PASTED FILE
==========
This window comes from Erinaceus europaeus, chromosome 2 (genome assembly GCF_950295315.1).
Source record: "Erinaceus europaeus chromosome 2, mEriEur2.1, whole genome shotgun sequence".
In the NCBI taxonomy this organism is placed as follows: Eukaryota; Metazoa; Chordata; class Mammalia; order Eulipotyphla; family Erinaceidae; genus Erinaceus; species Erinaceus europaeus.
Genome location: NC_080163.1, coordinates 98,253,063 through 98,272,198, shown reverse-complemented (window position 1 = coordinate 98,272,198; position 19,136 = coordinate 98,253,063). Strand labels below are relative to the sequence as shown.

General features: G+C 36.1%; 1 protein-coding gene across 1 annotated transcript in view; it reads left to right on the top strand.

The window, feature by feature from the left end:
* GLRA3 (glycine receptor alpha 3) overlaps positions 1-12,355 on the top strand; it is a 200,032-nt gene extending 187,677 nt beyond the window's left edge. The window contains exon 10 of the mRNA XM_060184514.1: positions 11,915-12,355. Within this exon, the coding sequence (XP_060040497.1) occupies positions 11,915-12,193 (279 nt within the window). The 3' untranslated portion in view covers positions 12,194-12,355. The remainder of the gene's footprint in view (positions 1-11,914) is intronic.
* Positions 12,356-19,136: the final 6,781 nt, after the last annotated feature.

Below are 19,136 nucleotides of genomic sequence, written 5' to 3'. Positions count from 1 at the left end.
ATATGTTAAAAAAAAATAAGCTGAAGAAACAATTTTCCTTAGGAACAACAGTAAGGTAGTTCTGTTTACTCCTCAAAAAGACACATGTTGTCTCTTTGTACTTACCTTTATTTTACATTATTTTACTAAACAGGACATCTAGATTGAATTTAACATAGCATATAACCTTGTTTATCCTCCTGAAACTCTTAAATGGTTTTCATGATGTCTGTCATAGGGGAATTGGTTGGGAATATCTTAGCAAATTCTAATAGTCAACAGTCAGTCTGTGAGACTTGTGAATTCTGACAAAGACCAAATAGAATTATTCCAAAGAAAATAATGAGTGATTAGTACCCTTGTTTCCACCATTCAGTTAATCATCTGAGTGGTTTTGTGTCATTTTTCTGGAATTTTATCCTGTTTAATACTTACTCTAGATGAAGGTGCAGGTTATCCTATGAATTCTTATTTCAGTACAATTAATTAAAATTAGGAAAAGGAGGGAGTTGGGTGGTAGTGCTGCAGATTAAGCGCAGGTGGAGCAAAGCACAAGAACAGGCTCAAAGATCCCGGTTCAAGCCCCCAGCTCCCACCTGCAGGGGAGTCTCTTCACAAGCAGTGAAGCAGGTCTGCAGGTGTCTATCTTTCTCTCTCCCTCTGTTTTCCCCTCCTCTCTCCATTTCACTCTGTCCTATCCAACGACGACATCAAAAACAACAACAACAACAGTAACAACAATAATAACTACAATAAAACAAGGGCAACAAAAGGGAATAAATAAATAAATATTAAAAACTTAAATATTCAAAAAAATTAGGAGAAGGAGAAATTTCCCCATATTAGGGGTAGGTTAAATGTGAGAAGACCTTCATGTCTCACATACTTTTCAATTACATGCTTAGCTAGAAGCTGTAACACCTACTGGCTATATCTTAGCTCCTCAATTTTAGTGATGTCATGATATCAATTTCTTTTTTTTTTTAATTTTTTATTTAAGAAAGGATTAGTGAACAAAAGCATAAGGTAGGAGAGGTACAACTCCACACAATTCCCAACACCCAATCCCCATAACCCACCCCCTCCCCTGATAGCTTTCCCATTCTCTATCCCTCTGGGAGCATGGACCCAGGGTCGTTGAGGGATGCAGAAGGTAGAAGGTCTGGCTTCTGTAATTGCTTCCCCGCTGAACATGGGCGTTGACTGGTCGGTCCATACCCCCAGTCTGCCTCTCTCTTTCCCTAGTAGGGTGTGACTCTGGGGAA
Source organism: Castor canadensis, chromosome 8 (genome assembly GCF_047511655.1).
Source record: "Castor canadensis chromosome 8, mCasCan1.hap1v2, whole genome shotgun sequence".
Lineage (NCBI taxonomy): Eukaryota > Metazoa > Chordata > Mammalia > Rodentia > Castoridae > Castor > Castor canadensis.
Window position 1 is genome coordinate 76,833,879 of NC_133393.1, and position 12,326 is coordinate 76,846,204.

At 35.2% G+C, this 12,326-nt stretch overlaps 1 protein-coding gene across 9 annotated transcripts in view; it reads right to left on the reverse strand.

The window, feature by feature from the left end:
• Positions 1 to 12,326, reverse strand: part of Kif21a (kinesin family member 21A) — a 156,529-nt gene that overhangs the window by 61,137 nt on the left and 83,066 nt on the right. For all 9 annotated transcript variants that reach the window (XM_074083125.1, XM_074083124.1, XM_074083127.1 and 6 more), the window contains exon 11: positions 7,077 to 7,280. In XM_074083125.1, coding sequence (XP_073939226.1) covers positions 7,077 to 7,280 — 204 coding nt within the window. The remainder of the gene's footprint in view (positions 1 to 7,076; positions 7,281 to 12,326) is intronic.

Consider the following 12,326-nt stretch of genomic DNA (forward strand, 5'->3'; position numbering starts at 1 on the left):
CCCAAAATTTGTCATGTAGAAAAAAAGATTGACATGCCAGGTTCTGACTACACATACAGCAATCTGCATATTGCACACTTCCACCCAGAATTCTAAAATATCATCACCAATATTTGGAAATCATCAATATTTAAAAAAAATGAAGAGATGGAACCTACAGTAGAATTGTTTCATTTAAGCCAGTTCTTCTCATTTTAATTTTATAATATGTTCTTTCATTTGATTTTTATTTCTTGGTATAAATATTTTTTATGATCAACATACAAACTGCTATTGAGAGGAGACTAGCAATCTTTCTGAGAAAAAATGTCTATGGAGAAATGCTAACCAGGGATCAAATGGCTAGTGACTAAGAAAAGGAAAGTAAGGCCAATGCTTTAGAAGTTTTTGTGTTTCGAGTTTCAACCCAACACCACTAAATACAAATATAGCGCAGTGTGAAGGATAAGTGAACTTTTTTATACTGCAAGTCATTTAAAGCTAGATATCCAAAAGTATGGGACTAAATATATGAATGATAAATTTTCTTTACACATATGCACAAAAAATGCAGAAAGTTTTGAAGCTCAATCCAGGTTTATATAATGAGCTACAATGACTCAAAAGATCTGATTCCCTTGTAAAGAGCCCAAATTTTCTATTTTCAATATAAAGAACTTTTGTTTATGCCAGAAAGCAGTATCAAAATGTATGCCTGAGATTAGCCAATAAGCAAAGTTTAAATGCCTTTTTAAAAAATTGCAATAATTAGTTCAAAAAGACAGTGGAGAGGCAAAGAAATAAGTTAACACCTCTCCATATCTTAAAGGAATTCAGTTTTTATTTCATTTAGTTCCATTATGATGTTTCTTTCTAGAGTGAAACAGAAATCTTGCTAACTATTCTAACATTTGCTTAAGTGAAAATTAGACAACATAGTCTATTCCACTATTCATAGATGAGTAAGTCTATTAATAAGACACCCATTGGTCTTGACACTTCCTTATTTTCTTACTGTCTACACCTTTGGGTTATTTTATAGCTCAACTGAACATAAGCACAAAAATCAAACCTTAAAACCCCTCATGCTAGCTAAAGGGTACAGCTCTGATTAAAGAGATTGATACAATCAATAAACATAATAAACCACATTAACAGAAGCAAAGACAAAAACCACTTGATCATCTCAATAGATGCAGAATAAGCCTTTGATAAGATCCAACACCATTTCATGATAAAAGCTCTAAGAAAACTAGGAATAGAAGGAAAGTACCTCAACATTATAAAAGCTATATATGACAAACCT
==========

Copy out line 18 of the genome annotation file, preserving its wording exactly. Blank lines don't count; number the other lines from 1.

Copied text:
Consider the following 12,326-nt stretch of genomic DNA (forward strand, 5'->3'; position numbering starts at 1 on the left):